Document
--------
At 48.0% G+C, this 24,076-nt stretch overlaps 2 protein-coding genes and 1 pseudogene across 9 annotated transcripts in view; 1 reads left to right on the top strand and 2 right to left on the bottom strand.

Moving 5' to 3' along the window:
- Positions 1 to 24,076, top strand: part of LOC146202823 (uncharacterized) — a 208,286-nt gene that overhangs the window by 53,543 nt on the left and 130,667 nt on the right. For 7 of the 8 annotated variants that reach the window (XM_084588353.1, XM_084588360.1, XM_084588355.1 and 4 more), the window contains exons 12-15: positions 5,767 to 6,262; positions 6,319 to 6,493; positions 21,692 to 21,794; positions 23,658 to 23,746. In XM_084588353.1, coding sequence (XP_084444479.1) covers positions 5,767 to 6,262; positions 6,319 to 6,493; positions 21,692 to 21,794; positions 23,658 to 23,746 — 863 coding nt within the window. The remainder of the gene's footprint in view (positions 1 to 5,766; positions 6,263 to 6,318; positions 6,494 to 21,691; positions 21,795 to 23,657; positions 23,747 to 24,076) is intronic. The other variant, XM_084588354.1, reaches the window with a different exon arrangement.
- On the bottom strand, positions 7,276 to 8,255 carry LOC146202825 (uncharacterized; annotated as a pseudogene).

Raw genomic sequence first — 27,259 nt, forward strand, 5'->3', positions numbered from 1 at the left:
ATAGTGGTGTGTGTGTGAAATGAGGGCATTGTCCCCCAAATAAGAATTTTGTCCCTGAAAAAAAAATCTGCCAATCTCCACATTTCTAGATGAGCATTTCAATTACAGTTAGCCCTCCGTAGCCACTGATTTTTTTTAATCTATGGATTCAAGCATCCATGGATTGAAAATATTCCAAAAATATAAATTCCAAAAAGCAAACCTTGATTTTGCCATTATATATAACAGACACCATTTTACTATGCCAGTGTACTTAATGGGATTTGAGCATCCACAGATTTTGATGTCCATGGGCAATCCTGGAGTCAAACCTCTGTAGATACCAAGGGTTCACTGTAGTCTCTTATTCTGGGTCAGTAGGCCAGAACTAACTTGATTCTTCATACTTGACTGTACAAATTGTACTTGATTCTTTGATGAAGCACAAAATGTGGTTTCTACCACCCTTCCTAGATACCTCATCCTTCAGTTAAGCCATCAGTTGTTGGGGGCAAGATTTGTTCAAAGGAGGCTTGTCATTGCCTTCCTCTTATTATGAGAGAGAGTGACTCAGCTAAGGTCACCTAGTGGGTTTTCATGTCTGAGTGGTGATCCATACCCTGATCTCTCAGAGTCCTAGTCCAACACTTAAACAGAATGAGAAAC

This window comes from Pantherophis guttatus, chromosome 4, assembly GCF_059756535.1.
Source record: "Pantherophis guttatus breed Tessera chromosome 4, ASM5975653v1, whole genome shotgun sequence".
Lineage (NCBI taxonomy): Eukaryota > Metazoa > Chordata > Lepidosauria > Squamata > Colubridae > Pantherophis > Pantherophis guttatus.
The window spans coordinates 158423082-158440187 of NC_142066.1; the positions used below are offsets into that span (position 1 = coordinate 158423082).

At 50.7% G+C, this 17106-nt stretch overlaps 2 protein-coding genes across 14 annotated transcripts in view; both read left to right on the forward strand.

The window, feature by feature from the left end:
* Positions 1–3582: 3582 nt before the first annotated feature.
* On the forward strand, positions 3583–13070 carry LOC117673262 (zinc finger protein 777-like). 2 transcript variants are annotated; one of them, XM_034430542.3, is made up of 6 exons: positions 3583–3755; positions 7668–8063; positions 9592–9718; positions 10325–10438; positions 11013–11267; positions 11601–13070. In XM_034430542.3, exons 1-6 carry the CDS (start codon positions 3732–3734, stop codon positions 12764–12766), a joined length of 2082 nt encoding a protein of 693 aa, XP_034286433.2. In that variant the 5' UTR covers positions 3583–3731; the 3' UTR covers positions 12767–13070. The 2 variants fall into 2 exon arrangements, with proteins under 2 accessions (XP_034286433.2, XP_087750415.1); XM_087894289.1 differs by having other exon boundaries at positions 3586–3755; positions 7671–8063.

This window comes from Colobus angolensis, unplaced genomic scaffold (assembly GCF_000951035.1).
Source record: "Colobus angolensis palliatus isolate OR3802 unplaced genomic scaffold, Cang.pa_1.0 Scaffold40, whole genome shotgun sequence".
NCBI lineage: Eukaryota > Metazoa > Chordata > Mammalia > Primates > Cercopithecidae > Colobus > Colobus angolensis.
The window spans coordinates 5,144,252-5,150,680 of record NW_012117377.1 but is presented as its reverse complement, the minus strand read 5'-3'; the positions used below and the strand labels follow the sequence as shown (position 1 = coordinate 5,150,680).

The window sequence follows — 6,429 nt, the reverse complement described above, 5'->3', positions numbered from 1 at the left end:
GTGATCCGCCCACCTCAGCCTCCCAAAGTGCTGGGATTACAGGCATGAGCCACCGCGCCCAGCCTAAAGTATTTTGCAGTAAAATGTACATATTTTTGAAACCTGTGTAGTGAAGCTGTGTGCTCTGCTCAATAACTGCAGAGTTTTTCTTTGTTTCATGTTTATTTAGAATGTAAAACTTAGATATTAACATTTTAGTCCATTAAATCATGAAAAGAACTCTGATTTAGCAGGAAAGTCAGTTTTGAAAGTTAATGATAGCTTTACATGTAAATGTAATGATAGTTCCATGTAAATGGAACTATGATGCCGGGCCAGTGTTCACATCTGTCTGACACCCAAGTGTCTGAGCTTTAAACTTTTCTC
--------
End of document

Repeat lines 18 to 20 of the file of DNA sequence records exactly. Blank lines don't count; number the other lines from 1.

The window spans coordinates 5,144,252-5,150,680 of record NW_012117377.1 but is presented as its reverse complement, the minus strand read 5'-3'; the positions used below and the strand labels follow the sequence as shown (position 1 = coordinate 5,150,680).

The window sequence follows — 6,429 nt, the reverse complement described above, 5'->3', positions numbered from 1 at the left end:
GTGATCCGCCCACCTCAGCCTCCCAAAGTGCTGGGATTACAGGCATGAGCCACCGCGCCCAGCCTAAAGTATTTTGCAGTAAAATGTACATATTTTTGAAACCTGTGTAGTGAAGCTGTGTGCTCTGCTCAATAACTGCAGAGTTTTTCTTTGTTTCATGTTTATTTAGAATGTAAAACTTAGATATTAACATTTTAGTCCATTAAATCATGAAAAGAACTCTGATTTAGCAGGAAAGTCAGTTTTGAAAGTTAATGATAGCTTTACATGTAAATGTAATGATAGTTCCATGTAAATGGAACTATGATGCCGGGCCAGTGTTCACATCTGTCTGACACCCAAGTGTCTGAGCTTTAAACTTTTCTC